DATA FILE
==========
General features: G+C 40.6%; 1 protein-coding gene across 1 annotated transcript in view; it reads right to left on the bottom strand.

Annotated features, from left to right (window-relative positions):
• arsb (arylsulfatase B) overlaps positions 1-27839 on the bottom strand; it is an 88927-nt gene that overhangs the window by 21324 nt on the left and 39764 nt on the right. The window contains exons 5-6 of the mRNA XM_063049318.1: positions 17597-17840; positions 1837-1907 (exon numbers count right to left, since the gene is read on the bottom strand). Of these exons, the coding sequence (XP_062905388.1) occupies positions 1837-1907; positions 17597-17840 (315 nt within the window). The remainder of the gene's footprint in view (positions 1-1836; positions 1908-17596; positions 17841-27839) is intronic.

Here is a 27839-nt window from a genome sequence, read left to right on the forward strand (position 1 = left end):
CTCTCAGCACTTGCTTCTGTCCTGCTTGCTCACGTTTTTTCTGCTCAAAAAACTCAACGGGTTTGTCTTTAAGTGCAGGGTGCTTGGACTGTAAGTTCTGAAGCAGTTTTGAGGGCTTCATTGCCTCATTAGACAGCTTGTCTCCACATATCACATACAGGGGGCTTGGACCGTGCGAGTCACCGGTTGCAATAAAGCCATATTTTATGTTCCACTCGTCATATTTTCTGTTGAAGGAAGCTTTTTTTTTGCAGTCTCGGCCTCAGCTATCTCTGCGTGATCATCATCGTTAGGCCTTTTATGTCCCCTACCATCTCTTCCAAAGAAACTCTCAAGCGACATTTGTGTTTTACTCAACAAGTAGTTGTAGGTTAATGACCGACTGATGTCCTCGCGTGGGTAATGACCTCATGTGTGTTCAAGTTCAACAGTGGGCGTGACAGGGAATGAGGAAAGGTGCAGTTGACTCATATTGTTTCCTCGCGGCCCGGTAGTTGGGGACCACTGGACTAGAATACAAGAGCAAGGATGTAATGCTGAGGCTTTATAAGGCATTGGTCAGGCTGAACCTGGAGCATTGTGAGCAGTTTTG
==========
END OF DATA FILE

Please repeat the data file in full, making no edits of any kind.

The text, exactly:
General features: G+C 40.6%; 1 protein-coding gene across 1 annotated transcript in view; it reads right to left on the bottom strand.

Annotated features, from left to right (window-relative positions):
• arsb (arylsulfatase B) overlaps positions 1-27839 on the bottom strand; it is an 88927-nt gene that overhangs the window by 21324 nt on the left and 39764 nt on the right. The window contains exons 5-6 of the mRNA XM_063049318.1: positions 17597-17840; positions 1837-1907 (exon numbers count right to left, since the gene is read on the bottom strand). Of these exons, the coding sequence (XP_062905388.1) occupies positions 1837-1907; positions 17597-17840 (315 nt within the window). The remainder of the gene's footprint in view (positions 1-1836; positions 1908-17596; positions 17841-27839) is intronic.

Here is a 27839-nt window from a genome sequence, read left to right on the forward strand (position 1 = left end):
CTCTCAGCACTTGCTTCTGTCCTGCTTGCTCACGTTTTTTCTGCTCAAAAAACTCAACGGGTTTGTCTTTAAGTGCAGGGTGCTTGGACTGTAAGTTCTGAAGCAGTTTTGAGGGCTTCATTGCCTCATTAGACAGCTTGTCTCCACATATCACATACAGGGGGCTTGGACCGTGCGAGTCACCGGTTGCAATAAAGCCATATTTTATGTTCCACTCGTCATATTTTCTGTTGAAGGAAGCTTTTTTTTTGCAGTCTCGGCCTCAGCTATCTCTGCGTGATCATCATCGTTAGGCCTTTTATGTCCCCTACCATCTCTTCCAAAGAAACTCTCAAGCGACATTTGTGTTTTACTCAACAAGTAGTTGTAGGTTAATGACCGACTGATGTCCTCGCGTGGGTAATGACCTCATGTGTGTTCAAGTTCAACAGTGGGCGTGACAGGGAATGAGGAAAGGTGCAGTTGACTCATATTGTTTCCTCGCGGCCCGGTAGTTGGGGACCACTGGACTAGAATACAAGAGCAAGGATGTAATGCTGAGGCTTTATAAGGCATTGGTCAGGCTGAACCTGGAGCATTGTGAGCAGTTTTG